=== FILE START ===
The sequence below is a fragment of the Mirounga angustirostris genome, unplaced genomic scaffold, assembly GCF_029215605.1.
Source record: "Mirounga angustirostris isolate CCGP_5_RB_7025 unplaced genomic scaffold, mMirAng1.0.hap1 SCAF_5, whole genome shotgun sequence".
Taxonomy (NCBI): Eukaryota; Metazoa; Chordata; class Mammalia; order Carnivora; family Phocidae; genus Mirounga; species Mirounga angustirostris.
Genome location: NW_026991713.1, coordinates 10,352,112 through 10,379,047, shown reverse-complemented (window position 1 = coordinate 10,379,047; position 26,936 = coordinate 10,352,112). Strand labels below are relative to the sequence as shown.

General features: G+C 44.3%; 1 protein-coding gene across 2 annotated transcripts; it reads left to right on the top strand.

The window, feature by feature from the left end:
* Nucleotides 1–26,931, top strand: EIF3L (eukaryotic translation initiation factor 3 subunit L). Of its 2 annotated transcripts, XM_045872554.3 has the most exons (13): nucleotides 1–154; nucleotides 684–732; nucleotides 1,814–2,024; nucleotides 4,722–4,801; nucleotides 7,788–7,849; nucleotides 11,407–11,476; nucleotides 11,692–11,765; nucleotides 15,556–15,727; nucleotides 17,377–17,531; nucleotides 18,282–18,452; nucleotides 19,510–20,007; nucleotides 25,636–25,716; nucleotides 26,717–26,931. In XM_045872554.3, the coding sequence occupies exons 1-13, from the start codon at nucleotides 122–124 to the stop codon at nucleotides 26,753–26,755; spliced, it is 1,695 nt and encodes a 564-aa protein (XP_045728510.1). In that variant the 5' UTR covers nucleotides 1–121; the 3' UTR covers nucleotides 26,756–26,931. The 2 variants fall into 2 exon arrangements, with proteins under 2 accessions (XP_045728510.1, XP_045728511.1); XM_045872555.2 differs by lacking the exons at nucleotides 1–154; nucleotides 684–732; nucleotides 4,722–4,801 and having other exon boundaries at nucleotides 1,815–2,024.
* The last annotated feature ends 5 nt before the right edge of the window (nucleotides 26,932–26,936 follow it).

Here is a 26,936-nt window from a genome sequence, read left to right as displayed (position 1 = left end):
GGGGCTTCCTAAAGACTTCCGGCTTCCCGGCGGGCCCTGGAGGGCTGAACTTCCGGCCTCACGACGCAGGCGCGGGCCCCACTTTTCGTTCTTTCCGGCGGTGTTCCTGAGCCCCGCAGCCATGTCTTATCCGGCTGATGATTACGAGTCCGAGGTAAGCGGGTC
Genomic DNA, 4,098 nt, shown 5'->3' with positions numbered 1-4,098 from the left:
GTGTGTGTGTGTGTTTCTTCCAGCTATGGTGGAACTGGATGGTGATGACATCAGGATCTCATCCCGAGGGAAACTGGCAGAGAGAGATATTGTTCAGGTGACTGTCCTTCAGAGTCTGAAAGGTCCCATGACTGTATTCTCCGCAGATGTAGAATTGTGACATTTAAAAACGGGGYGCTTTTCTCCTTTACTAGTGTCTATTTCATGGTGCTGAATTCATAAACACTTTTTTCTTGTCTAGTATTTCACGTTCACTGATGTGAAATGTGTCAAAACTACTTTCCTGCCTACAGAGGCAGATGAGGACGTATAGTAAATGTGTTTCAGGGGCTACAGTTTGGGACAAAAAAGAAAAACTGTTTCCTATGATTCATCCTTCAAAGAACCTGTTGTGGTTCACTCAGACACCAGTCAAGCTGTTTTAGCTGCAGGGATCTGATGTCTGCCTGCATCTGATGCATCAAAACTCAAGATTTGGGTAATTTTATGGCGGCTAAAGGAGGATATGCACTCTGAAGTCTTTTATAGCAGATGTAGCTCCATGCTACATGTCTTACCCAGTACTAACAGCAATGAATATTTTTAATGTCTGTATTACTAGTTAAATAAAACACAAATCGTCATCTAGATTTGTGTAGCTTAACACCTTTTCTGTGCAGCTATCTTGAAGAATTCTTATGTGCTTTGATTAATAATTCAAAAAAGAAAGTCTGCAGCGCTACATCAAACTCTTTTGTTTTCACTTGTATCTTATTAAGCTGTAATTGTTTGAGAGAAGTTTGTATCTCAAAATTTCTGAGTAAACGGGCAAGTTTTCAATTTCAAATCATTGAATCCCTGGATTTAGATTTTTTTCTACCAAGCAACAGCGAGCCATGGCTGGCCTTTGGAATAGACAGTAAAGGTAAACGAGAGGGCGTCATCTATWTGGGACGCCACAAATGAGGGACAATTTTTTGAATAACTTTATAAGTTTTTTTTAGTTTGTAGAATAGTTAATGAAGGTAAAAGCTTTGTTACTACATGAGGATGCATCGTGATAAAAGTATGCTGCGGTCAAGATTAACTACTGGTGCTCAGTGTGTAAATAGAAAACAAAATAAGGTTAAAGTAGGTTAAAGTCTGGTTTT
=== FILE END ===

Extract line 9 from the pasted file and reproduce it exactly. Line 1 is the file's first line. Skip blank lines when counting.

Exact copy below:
Here is a 26,936-nt window from a genome sequence, read left to right as displayed (position 1 = left end):